lip lit: soldaten
In Year 12, my English teacher set Bernhard Schlink’s The Reader as one of our texts. The Reader is set after World War II and a major part of the novel is a trial of an SS officer who is being tried for war crimes. Schlink is a crafty writer. He neither wanted to condemn or condone what the soldiers had done during the war, but at least try to understand their actions. Soldaten is a book which also tries to do exactly that; only this isn’t a work of fiction. This book is a collection of previously undiscovered transcripts of conversations of German POWs during World War II, which the authors, Harald Welzer, a psychologist, and Sönke Neitzel, a historian, analyse to try and determine the motivation and mindset behind the terrible crimes committed during the war.
This book is not an easy read. It is confronting, despite the fact I did not live through the war and it is not the actions of my fellow countrymen under attack. All I know about the war has come to me through novels and textbooks, and my German lessons at school. But even so, to read the sheer pleasure some POWs took in killing civilians point blank for a bit of fun is not easy to take. It is hard to comprehend how any human being could think this way. Still, the authors are not out to crucify these people for their acts. They try to understand why these soldiers took so much pleasure in killing by trying to understand the POWs’ frame of reference. They argue that killing is so much a part of war that the POWs did not see this as something out of the ordinary, and within their context, their job as a soldier is to kill.
This may seem like a weak argument, and, to be fair, there are a small number of transcripts in the book where the POWs are absolutely disgusted and outraged by what is going on during the war. But to the soldiers, killing people is their job. And they were not the only people who had jobs during the war: ‘When societies are mobilized to fight a total war, institutions, businesses, and organisations that normally work harmlessly toward their respective peacetime goals become “essential to the war effort”’. Just because soldiers are the ones on the frontline doing the actual killing, because that is their job, does not mean that the support the rest of society offers during wartime is any less brutal.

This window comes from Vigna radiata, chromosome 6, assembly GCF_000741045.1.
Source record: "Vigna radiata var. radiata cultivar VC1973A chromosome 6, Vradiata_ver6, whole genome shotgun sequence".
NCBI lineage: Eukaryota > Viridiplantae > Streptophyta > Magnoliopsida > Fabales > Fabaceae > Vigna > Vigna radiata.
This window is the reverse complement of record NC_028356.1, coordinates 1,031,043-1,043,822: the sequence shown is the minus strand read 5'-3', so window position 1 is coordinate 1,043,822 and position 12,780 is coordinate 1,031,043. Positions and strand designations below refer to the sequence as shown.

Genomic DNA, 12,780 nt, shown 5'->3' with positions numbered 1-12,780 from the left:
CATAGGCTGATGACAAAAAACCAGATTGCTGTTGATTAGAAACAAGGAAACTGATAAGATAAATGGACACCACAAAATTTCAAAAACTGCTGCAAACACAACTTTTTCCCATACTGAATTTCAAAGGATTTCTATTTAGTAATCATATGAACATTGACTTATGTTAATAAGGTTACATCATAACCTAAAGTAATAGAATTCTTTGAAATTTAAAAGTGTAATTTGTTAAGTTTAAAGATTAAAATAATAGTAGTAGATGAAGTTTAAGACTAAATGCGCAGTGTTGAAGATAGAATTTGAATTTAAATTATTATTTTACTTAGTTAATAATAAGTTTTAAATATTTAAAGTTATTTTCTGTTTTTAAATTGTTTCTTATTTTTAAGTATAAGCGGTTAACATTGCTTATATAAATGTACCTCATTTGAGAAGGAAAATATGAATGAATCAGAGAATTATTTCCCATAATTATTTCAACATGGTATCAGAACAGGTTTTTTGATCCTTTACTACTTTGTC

There are a few black and white photographs included in the book. One is a photo of a massacre of Jewish people, taken by a civilian watching the spectacle. It comes after reading about how they organised and undertook these horrible killings, but by only reading the words it is still possible to keep a distance from the actual event. The photograph forces the reader to see it for themselves. The most confronting thing about that photo is the fact that someone was actually there, watching, as though it were a football game, and thought it would be appropriate to take a photo of the event.
But that is the whole point of the book. Why do people get so worked up over death and brutality when, as a society, we clearly know that the frame of reference is war, and war means death, not only for those who choose to fight for their country, but for innocent bystanders too? This book is frightfully matter-of-fact about the whole situation, and, while Neitzel and Welzer never once condone war or the actions of the soldiers, it makes you question your own opinions towards the very construct of war itself.
Whereas Bernhard Schlink’s The Reader is a wonderful novel, it is still just that: a fictitious novel based on truth. Soldaten is the complete opposite: it is a non-fiction book and the transcripts included are the truth about what these POWs said to each other. Neitzel and Welzer add their own analysis to the transcriptions, to inform the reader as to the frame of reference within which the soldiers speak, but even so, I cannot fathom the notion that ‘soldiers kill because it’s their job’, and that’s the end of it. Maybe during World War I the soldiers weren’t really sure what they were getting themselves into. But now, thanks to technology and history, we all know what war is like. So to simply dismiss it as a particular frame of reference during which cold-blooded killing is the expectation feels wrong. Why choose (in the modern day) to be a solider at all? This book is well worth a read. It provides insights which history books do not, and deliberately sides neither with the soldiers or the civilians, urging the reader to consider the analysis presented in the book, but ultimately allowing the reader to make up their own minds about the published transcripts.
Soldaten is published by Knopf Publishing Group.